What a day -- what a sad, retching, awful day -- it was two years ago when a group of Islamic militants seized four planes and slammed them into the World Trade Center, the Pentagon and a Pennsylvania field. What a horrible thing it was for the nation and the world. God damn them, and I mean that in the fullest, theological sense of the word.
In the weeks that followed the attacks, a pall of grief descended over the country, and some things were said in haste that have not aged well. The most famous was Ann Coulter's advice to invade all Muslim countries, kill their leaders, and convert them to the true Christian faith, but for my money the most ill thought out slogan was "we shall never forget."
Certainly, no one who saw the second plane smash into the World Trade Center, or the people jumping to their deaths, or the plumes of smoke and rubble is ever likely to forget. But neither, I think, is it something that we want to linger on for too long. There is too much pain there, too much potential for greater damage. Often healers of animals will cover a wound that has been stitched together, to keep the creature from scratching at it and doing itself more harm. Mindful of this, the television networks have banished the most gruesome coverage to archival oblivion.
"The world has changed," they said incessantly, and who could argue with that judgment? But it hasn't changed in ways that one would have expected, and certain habits of mind have proven remarkably resilient, not to say stubborn. The regime that gave aid and comfort to our attackers is no more, but the House of Saud (15 of the 19 hijackers were Saudis) still stands, and is thought to be friend by the Bush administration.
Homeland security is a watchword of government, though its execution is often either laughable or lamentable. Who would have thought that, two years after September 11, most pilots would still be barred from bearing arms in the cockpits? Or that the U.S. borders would still be so porous? Or, well, we could compile a very long list. I recall, an Israeli security expert was brought in not too long after September 11 and asked to evaluate U.S. airport security. He concluded that this system was designed to frustrate people, not screen out terrorists.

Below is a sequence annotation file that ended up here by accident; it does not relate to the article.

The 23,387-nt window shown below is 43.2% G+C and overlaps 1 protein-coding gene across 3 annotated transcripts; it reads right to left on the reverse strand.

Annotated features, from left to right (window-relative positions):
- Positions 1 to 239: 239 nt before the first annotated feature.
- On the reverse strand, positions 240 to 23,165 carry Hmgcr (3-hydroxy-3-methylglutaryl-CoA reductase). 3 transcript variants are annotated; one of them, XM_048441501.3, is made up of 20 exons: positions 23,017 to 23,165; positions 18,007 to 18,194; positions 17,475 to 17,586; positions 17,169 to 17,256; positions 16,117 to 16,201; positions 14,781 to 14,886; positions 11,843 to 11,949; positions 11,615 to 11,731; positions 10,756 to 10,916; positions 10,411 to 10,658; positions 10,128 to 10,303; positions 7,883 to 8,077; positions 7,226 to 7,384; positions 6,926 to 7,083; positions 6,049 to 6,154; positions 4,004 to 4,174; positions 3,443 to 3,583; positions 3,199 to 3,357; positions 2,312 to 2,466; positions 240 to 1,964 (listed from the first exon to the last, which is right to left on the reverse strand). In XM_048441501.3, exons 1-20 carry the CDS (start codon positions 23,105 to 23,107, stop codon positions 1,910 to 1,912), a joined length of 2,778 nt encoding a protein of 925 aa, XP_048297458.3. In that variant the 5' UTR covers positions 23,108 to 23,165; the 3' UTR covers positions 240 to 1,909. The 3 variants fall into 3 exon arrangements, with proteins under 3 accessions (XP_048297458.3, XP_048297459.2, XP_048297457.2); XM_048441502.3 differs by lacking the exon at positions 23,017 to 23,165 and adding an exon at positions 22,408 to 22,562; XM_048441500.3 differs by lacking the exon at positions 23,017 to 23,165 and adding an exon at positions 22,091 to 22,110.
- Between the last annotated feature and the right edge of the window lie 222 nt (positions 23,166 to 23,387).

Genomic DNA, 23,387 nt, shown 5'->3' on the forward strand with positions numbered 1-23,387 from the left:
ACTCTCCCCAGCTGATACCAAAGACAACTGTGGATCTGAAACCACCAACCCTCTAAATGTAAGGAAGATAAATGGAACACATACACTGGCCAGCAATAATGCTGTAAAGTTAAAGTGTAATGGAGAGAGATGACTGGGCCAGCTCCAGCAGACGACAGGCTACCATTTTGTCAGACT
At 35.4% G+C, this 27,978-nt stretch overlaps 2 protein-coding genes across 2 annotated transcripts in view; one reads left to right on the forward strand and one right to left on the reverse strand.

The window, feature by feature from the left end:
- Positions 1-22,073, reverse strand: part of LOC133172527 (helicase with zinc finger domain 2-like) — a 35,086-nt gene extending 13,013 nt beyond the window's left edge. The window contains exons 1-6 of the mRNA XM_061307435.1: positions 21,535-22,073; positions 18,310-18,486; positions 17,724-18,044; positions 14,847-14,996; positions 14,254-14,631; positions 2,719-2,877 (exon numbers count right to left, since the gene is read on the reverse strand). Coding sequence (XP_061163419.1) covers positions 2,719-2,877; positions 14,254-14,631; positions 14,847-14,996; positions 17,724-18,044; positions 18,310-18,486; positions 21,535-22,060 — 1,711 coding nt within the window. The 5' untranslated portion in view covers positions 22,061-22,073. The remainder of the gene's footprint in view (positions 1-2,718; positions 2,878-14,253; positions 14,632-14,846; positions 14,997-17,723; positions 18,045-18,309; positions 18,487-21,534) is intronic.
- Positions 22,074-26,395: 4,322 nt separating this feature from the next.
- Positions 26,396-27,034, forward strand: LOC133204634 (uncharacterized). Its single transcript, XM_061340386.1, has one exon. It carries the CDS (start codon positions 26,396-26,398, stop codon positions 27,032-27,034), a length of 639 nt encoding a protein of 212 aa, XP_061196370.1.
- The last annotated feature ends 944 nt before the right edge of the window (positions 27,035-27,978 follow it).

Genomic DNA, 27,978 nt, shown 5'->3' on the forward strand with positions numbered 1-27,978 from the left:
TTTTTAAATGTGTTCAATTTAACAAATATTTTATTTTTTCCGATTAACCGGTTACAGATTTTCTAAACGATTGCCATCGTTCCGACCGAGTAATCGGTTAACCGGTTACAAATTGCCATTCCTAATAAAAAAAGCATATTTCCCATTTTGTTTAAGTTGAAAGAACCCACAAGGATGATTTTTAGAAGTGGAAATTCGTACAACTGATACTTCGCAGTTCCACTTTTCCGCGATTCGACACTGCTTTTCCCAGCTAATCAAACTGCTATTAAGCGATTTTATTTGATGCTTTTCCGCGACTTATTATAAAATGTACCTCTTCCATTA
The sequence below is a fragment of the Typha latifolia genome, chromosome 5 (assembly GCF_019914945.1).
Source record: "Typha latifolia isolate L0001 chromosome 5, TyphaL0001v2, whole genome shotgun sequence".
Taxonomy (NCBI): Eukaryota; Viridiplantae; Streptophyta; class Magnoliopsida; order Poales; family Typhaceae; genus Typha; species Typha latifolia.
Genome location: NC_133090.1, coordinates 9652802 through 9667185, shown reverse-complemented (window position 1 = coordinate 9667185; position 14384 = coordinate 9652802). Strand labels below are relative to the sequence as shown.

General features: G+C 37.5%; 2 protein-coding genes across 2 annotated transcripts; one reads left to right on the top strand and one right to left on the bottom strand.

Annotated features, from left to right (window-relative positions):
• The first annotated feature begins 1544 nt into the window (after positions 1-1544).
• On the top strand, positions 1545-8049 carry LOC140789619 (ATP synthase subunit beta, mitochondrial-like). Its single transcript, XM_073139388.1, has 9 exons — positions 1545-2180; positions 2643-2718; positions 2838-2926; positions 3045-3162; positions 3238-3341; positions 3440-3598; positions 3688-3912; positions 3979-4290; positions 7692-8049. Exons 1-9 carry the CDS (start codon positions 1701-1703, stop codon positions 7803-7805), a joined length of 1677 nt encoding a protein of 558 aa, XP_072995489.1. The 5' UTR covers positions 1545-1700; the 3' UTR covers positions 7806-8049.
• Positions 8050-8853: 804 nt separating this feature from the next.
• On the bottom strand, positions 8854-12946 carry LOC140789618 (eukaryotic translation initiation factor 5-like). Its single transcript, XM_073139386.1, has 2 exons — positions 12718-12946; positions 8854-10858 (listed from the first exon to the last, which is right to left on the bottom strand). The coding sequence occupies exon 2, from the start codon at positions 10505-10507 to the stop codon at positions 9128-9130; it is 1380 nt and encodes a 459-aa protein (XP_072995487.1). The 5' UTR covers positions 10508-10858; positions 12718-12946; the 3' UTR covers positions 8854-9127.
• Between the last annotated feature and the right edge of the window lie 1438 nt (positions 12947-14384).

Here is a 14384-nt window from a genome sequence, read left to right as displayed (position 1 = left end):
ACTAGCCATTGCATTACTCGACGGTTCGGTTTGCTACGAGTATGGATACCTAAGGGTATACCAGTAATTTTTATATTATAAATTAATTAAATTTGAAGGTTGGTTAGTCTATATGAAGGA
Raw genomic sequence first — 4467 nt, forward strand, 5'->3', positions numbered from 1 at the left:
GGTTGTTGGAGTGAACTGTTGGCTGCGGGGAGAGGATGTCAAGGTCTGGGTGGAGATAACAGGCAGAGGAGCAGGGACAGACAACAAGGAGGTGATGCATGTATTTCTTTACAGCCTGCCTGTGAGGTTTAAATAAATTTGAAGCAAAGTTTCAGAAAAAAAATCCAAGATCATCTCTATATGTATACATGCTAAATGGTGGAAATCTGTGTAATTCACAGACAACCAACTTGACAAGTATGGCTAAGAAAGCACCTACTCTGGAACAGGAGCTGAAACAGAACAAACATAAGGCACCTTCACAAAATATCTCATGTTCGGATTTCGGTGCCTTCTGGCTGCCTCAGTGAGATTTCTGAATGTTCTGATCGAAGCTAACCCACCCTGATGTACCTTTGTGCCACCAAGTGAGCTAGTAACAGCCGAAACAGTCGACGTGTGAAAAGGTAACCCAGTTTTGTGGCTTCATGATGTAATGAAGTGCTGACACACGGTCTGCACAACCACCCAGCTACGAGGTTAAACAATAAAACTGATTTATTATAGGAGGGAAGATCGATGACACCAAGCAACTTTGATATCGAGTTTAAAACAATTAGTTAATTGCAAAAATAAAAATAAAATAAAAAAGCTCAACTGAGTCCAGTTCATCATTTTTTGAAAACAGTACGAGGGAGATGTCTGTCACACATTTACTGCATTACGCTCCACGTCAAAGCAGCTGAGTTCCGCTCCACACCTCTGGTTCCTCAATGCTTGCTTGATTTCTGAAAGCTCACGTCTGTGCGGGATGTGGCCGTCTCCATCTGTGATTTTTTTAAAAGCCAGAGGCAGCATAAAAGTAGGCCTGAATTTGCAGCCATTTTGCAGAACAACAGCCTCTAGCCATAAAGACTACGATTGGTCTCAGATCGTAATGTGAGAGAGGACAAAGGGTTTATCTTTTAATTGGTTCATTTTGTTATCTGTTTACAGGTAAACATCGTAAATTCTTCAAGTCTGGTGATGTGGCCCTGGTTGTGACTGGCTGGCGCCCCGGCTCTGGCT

Which is not to say that the war on terrorism has been a dud. Most of the principals of al Qaeda are now in custody or dead, Osama bin Laden likely among them. Millions in funds have been seized. After two nasty regimes were successfully toppled, with a minimal loss of American life, most non-western European governments have become obliging and conciliatory. The world now understands there are few countries that the U.S. could not overrun, were it so inclined.
Reported changes in the American people have been overblown. However, they are very real. Most of the social indicators (e.g., church attendance, divorces, charitable donations) have gone back to their pre-September 11 levels, but then things like the August blackout occur and there are no riots and little theft in New York of all places. My sense, from polls and from talking to people close to the attacks two years ago, is that we no longer have the same fear of death that we once did.
I know that's true for me. If someone had told me two years ago that I would be taking the Metro into this section of Virginia on the anniversary of September 11, right across from D.C. and nestled in amongst dozens of government buildings and quasi government buildings, I would have thought them daffy. And yet, when this occurred to me on the way to work, I just shrugged. Nor was my reaction atypical.
When my co-worker Suzanne Shaffer came back from the bank this afternoon, she said she couldn't enter the bank building because there was a bomb scare. People were milling about in the street, waiting to get back in.
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